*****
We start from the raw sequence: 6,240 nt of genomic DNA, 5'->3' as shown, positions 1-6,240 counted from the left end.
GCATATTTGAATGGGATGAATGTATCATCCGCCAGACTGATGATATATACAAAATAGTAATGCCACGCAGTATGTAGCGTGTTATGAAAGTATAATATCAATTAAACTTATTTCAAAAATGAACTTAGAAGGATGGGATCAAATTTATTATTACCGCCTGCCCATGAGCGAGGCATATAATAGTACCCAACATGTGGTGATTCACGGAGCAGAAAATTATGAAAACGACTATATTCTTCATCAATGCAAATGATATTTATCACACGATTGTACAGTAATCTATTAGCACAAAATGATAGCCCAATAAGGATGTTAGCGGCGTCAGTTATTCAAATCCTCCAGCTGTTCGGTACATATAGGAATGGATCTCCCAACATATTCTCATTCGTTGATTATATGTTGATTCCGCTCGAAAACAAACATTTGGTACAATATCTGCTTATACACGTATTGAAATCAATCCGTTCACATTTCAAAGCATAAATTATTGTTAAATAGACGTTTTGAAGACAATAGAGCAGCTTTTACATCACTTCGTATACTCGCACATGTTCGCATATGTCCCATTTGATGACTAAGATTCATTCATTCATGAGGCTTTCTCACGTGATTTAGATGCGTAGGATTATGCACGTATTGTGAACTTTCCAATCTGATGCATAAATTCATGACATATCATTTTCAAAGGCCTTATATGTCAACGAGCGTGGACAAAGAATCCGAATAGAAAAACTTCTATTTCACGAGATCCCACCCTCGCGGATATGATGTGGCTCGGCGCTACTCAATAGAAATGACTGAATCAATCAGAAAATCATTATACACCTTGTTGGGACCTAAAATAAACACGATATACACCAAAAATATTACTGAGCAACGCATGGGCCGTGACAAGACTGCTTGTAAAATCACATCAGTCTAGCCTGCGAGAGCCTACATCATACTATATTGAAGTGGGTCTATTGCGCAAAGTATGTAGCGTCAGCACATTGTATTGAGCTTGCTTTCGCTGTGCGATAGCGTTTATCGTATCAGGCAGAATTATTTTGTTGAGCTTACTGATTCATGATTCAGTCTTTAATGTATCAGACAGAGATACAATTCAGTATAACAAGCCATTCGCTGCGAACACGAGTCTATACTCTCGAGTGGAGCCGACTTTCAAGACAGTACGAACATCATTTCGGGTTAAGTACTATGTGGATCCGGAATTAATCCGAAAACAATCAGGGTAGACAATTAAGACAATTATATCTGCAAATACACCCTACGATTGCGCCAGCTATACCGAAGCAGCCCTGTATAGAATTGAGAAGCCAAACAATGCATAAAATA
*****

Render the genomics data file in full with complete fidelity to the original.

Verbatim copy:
We start from the raw sequence: 6,240 nt of genomic DNA, 5'->3' as shown, positions 1-6,240 counted from the left end.
GCATATTTGAATGGGATGAATGTATCATCCGCCAGACTGATGATATATACAAAATAGTAATGCCACGCAGTATGTAGCGTGTTATGAAAGTATAATATCAATTAAACTTATTTCAAAAATGAACTTAGAAGGATGGGATCAAATTTATTATTACCGCCTGCCCATGAGCGAGGCATATAATAGTACCCAACATGTGGTGATTCACGGAGCAGAAAATTATGAAAACGACTATATTCTTCATCAATGCAAATGATATTTATCACACGATTGTACAGTAATCTATTAGCACAAAATGATAGCCCAATAAGGATGTTAGCGGCGTCAGTTATTCAAATCCTCCAGCTGTTCGGTACATATAGGAATGGATCTCCCAACATATTCTCATTCGTTGATTATATGTTGATTCCGCTCGAAAACAAACATTTGGTACAATATCTGCTTATACACGTATTGAAATCAATCCGTTCACATTTCAAAGCATAAATTATTGTTAAATAGACGTTTTGAAGACAATAGAGCAGCTTTTACATCACTTCGTATACTCGCACATGTTCGCATATGTCCCATTTGATGACTAAGATTCATTCATTCATGAGGCTTTCTCACGTGATTTAGATGCGTAGGATTATGCACGTATTGTGAACTTTCCAATCTGATGCATAAATTCATGACATATCATTTTCAAAGGCCTTATATGTCAACGAGCGTGGACAAAGAATCCGAATAGAAAAACTTCTATTTCACGAGATCCCACCCTCGCGGATATGATGTGGCTCGGCGCTACTCAATAGAAATGACTGAATCAATCAGAAAATCATTATACACCTTGTTGGGACCTAAAATAAACACGATATACACCAAAAATATTACTGAGCAACGCATGGGCCGTGACAAGACTGCTTGTAAAATCACATCAGTCTAGCCTGCGAGAGCCTACATCATACTATATTGAAGTGGGTCTATTGCGCAAAGTATGTAGCGTCAGCACATTGTATTGAGCTTGCTTTCGCTGTGCGATAGCGTTTATCGTATCAGGCAGAATTATTTTGTTGAGCTTACTGATTCATGATTCAGTCTTTAATGTATCAGACAGAGATACAATTCAGTATAACAAGCCATTCGCTGCGAACACGAGTCTATACTCTCGAGTGGAGCCGACTTTCAAGACAGTACGAACATCATTTCGGGTTAAGTACTATGTGGATCCGGAATTAATCCGAAAACAATCAGGGTAGACAATTAAGACAATTATATCTGCAAATACACCCTACGATTGCGCCAGCTATACCGAAGCAGCCCTGTATAGAATTGAGAAGCCAAACAATGCATAAAATA